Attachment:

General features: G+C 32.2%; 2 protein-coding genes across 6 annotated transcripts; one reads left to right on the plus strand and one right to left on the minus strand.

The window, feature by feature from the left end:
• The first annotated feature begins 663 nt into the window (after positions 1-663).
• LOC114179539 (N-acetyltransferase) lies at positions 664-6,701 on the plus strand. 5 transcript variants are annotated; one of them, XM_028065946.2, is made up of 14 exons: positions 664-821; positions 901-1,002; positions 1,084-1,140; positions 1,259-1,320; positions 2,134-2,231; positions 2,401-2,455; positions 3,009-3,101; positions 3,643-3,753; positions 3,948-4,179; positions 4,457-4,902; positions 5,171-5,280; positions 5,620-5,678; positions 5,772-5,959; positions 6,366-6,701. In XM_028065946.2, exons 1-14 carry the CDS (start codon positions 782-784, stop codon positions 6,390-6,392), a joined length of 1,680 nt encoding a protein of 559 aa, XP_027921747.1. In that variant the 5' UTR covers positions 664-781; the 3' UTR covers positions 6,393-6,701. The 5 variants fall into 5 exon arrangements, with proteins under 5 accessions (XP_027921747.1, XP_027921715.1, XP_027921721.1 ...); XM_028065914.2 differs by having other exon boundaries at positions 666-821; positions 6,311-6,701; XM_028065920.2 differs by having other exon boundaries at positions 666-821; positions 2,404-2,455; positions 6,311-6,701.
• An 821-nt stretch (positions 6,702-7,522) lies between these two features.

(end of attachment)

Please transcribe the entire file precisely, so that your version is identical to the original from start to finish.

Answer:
General features: G+C 32.2%; 2 protein-coding genes across 6 annotated transcripts; one reads left to right on the plus strand and one right to left on the minus strand.

The window, feature by feature from the left end:
• The first annotated feature begins 663 nt into the window (after positions 1-663).
• LOC114179539 (N-acetyltransferase) lies at positions 664-6,701 on the plus strand. 5 transcript variants are annotated; one of them, XM_028065946.2, is made up of 14 exons: positions 664-821; positions 901-1,002; positions 1,084-1,140; positions 1,259-1,320; positions 2,134-2,231; positions 2,401-2,455; positions 3,009-3,101; positions 3,643-3,753; positions 3,948-4,179; positions 4,457-4,902; positions 5,171-5,280; positions 5,620-5,678; positions 5,772-5,959; positions 6,366-6,701. In XM_028065946.2, exons 1-14 carry the CDS (start codon positions 782-784, stop codon positions 6,390-6,392), a joined length of 1,680 nt encoding a protein of 559 aa, XP_027921747.1. In that variant the 5' UTR covers positions 664-781; the 3' UTR covers positions 6,393-6,701. The 5 variants fall into 5 exon arrangements, with proteins under 5 accessions (XP_027921747.1, XP_027921715.1, XP_027921721.1 ...); XM_028065914.2 differs by having other exon boundaries at positions 666-821; positions 6,311-6,701; XM_028065920.2 differs by having other exon boundaries at positions 666-821; positions 2,404-2,455; positions 6,311-6,701.
• An 821-nt stretch (positions 6,702-7,522) lies between these two features.